By LARRY VAUGHT
Kansas State certainly didn’t do anything Wednesday in Atlanta to add to Kentucky’s intensity going into Thursday night’s NCAA Tournament South Region semifinals.
Buffalo players — and even the head coach — were downright cocky the day before playing Kentucky and the Wildcats made them pay by scoring 95 points in a second round win.
“Obviously we have a challenge. I think Kentucky, Coach Cal, does a better job defensively than people give him credit for,” Kansas State coach Bruce Weber said. “Obviously their length causes you problems, and we’re catching them at a — when they’re hot. I think nine out of 10, won the SEC tournament.
“They’ve got good players. They’ve got size. We’ve just got to hope we can — we have got to come out, fight them, grind it out, and hope that somebody can step up and make some shots.”
Kansas State’s Xavier Sneed said Kentucky obviously had “ramped it up” during its last 10 games.
“They don’t want to lose, and at the end of the season nobody does, so I can see that in how they’re fighting. And we have been the same way this season, so I feel like if we come out and we be tougher than them this season, we have a chance,” Sneed said.
Kansas State will apparently get 6-10 Dean Wade, its leading scorer, back Thursday night after he missed the three previous games with a foot injury. Weber said he was “moving a little bit” in practice and did some live stuff to see how he reacted.
“Every day they’ve increased it. He’s got to points now where he doesn’t have pain with the boot on, which is a positive step. Now we’ll see when we did something, how he reacts,” Weber said. “He’s not going to be a 30-minute guy, but we can get like NBA, the minute guy, a couple minutes here, a couple minutes there. Obviously smart, he does a lot of good things for us, it would be a nice boost. I know the guys were excited to have him back and cheering him on today.”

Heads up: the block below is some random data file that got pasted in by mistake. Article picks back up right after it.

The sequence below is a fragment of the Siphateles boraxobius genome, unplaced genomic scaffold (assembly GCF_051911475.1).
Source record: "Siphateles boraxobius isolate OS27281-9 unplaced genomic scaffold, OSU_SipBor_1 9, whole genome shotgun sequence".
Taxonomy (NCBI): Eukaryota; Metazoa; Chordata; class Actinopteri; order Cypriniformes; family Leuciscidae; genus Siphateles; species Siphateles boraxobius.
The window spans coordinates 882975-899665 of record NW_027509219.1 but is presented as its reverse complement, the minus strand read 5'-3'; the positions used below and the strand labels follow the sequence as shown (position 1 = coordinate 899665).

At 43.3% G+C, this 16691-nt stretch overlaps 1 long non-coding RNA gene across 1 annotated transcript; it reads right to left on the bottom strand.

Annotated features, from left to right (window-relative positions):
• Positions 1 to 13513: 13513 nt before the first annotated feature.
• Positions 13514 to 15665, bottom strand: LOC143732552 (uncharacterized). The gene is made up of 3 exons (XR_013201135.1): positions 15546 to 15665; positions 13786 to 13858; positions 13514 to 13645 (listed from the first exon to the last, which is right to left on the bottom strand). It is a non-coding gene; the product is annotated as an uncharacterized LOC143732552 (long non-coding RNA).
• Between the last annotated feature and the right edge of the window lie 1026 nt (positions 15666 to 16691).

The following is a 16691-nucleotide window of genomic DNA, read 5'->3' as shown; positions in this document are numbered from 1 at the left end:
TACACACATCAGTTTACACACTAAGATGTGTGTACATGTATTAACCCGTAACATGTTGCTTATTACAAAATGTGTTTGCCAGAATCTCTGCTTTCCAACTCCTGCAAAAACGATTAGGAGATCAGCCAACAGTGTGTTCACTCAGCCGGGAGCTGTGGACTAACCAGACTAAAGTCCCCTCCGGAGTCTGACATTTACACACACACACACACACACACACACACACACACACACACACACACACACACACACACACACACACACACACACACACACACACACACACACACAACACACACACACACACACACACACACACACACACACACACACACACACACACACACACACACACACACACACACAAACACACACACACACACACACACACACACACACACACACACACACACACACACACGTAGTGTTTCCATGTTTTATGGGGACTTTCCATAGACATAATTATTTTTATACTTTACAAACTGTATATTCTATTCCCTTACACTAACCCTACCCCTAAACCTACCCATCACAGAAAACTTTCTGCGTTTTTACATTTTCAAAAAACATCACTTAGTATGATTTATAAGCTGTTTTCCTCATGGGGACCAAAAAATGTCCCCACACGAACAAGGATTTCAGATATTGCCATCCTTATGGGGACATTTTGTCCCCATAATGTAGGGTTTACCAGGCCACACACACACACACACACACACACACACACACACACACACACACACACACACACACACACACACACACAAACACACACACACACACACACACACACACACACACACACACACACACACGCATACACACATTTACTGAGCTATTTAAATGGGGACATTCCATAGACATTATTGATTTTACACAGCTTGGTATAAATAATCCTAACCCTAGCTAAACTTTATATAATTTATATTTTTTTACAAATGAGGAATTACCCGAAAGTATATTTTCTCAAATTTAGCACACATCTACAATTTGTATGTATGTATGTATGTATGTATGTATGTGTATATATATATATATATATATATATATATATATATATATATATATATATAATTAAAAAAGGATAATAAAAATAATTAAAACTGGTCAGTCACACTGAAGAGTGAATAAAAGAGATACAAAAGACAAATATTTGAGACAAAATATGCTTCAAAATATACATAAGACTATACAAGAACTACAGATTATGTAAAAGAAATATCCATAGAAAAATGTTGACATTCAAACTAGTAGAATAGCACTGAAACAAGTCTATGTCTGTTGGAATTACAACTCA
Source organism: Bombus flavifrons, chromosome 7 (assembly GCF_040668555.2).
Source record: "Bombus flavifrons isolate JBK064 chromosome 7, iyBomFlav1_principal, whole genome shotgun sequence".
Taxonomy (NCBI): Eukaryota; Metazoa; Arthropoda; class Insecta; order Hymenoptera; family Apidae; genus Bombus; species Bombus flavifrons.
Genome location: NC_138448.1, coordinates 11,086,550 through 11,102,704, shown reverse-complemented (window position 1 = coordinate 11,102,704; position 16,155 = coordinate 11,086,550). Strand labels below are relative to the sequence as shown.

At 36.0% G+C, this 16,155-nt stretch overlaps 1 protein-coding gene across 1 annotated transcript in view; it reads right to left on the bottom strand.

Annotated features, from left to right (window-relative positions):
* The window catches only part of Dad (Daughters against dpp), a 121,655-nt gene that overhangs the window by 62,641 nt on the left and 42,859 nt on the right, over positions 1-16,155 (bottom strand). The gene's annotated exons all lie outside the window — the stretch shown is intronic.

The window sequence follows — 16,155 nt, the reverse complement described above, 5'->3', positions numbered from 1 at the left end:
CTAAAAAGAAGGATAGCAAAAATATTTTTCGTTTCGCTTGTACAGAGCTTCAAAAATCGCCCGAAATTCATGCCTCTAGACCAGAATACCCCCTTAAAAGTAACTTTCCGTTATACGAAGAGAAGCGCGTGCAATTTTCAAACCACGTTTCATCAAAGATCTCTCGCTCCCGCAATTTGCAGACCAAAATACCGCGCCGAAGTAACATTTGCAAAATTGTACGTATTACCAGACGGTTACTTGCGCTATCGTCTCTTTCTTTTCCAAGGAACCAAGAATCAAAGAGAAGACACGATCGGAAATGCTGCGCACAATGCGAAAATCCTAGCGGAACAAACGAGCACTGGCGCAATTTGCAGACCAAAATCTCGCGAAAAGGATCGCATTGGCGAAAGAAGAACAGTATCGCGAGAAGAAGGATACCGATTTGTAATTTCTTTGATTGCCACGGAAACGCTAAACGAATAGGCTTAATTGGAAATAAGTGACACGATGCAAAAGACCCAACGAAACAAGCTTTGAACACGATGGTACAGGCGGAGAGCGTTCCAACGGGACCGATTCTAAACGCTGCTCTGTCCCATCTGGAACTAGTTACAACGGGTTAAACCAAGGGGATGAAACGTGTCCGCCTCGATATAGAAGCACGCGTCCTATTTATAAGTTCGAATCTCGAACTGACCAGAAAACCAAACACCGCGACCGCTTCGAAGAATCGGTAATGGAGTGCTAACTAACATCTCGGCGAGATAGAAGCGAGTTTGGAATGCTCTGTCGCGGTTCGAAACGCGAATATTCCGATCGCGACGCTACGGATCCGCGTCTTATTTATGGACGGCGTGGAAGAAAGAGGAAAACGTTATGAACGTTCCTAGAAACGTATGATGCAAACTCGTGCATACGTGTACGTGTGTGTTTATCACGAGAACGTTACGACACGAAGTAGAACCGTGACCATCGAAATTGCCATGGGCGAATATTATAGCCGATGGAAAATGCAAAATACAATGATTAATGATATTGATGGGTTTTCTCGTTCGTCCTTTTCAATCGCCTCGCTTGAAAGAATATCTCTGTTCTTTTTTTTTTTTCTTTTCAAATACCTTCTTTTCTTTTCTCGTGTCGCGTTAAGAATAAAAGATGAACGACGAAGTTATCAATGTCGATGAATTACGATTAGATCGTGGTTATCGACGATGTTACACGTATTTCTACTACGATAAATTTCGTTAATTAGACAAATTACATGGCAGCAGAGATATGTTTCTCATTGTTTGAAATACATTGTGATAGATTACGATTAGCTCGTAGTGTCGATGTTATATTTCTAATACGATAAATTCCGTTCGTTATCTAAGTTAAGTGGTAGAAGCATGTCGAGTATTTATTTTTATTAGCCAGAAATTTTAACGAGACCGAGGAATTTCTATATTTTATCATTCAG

K-State’s Kamau Stokes said whether Dean plays or not, the key for his team will be to move the ball to get open shoots at UK — which has not allowed a team to shoot above 39 percent from the field during its five-game win streak.
“For us to get open, just because of the way they play like on steals and blocks and everything, we’ve got to pick our spots wisely and make the right play,” Stokes said.
Barry Brown Jr. has been Kansas State’s perimeter defensive stopper and will likely be matched against UK freshman Shai Gilgeous-Alexander — the player Sporting News picked as the top player in the NCAA Tournament so far based on his play in UK wins over Davidson and Buffalo.
How does Brown prepare for that assignment?
“Just watch a lot of tape and kind of see where he wants to pick his spots, how he handles pressure. I’ve been watching him a lot, so I kind of know what he likes to do and where he wants to be on offense, and just trying to attack him on defense, as well,” Brown said Wednesday.
Stokes said it’s important for Kansas State not to approach playing Kentucky any different than it did its first two NCAA games — or other games during the season.
“We’ve got to treat it the same way we treat any other game. We can’t go about it any differently,” Stokes said. “We’ve been watching film, looking at things they like to do and how they pick their spots. We’ve just got to make adjustments to that and be really locked in during that game.”